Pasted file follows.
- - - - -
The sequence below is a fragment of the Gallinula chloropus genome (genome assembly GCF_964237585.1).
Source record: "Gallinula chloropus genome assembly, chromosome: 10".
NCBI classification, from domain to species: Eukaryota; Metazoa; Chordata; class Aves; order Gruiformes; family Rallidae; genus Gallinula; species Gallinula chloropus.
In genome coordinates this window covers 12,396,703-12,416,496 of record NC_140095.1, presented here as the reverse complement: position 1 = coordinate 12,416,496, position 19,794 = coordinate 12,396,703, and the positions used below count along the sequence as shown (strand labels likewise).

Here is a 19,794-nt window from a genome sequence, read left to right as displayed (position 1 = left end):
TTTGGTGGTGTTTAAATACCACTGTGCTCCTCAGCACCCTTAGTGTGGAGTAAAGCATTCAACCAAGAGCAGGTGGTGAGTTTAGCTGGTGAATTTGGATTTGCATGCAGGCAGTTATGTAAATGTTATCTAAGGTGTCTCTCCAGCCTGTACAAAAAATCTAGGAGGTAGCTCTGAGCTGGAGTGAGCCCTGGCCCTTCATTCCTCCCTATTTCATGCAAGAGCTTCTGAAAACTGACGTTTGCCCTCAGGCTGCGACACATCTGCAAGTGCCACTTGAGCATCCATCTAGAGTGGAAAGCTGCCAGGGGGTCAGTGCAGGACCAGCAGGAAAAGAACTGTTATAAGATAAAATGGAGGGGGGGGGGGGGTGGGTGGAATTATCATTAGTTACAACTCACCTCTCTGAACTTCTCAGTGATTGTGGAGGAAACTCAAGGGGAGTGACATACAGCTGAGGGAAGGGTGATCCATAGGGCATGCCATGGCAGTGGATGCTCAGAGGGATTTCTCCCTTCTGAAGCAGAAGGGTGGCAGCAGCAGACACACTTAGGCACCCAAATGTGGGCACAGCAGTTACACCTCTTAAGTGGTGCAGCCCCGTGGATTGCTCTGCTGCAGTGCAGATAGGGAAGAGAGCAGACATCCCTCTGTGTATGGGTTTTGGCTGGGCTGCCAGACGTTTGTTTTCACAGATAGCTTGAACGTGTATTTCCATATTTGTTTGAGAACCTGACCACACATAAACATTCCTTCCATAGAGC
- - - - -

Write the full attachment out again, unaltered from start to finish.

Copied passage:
The sequence below is a fragment of the Gallinula chloropus genome (genome assembly GCF_964237585.1).
Source record: "Gallinula chloropus genome assembly, chromosome: 10".
NCBI classification, from domain to species: Eukaryota; Metazoa; Chordata; class Aves; order Gruiformes; family Rallidae; genus Gallinula; species Gallinula chloropus.
In genome coordinates this window covers 12,396,703-12,416,496 of record NC_140095.1, presented here as the reverse complement: position 1 = coordinate 12,416,496, position 19,794 = coordinate 12,396,703, and the positions used below count along the sequence as shown (strand labels likewise).

Here is a 19,794-nt window from a genome sequence, read left to right as displayed (position 1 = left end):
TTTGGTGGTGTTTAAATACCACTGTGCTCCTCAGCACCCTTAGTGTGGAGTAAAGCATTCAACCAAGAGCAGGTGGTGAGTTTAGCTGGTGAATTTGGATTTGCATGCAGGCAGTTATGTAAATGTTATCTAAGGTGTCTCTCCAGCCTGTACAAAAAATCTAGGAGGTAGCTCTGAGCTGGAGTGAGCCCTGGCCCTTCATTCCTCCCTATTTCATGCAAGAGCTTCTGAAAACTGACGTTTGCCCTCAGGCTGCGACACATCTGCAAGTGCCACTTGAGCATCCATCTAGAGTGGAAAGCTGCCAGGGGGTCAGTGCAGGACCAGCAGGAAAAGAACTGTTATAAGATAAAATGGAGGGGGGGGGGGGGTGGGTGGAATTATCATTAGTTACAACTCACCTCTCTGAACTTCTCAGTGATTGTGGAGGAAACTCAAGGGGAGTGACATACAGCTGAGGGAAGGGTGATCCATAGGGCATGCCATGGCAGTGGATGCTCAGAGGGATTTCTCCCTTCTGAAGCAGAAGGGTGGCAGCAGCAGACACACTTAGGCACCCAAATGTGGGCACAGCAGTTACACCTCTTAAGTGGTGCAGCCCCGTGGATTGCTCTGCTGCAGTGCAGATAGGGAAGAGAGCAGACATCCCTCTGTGTATGGGTTTTGGCTGGGCTGCCAGACGTTTGTTTTCACAGATAGCTTGAACGTGTATTTCCATATTTGTTTGAGAACCTGACCACACATAAACATTCCTTCCATAGAGC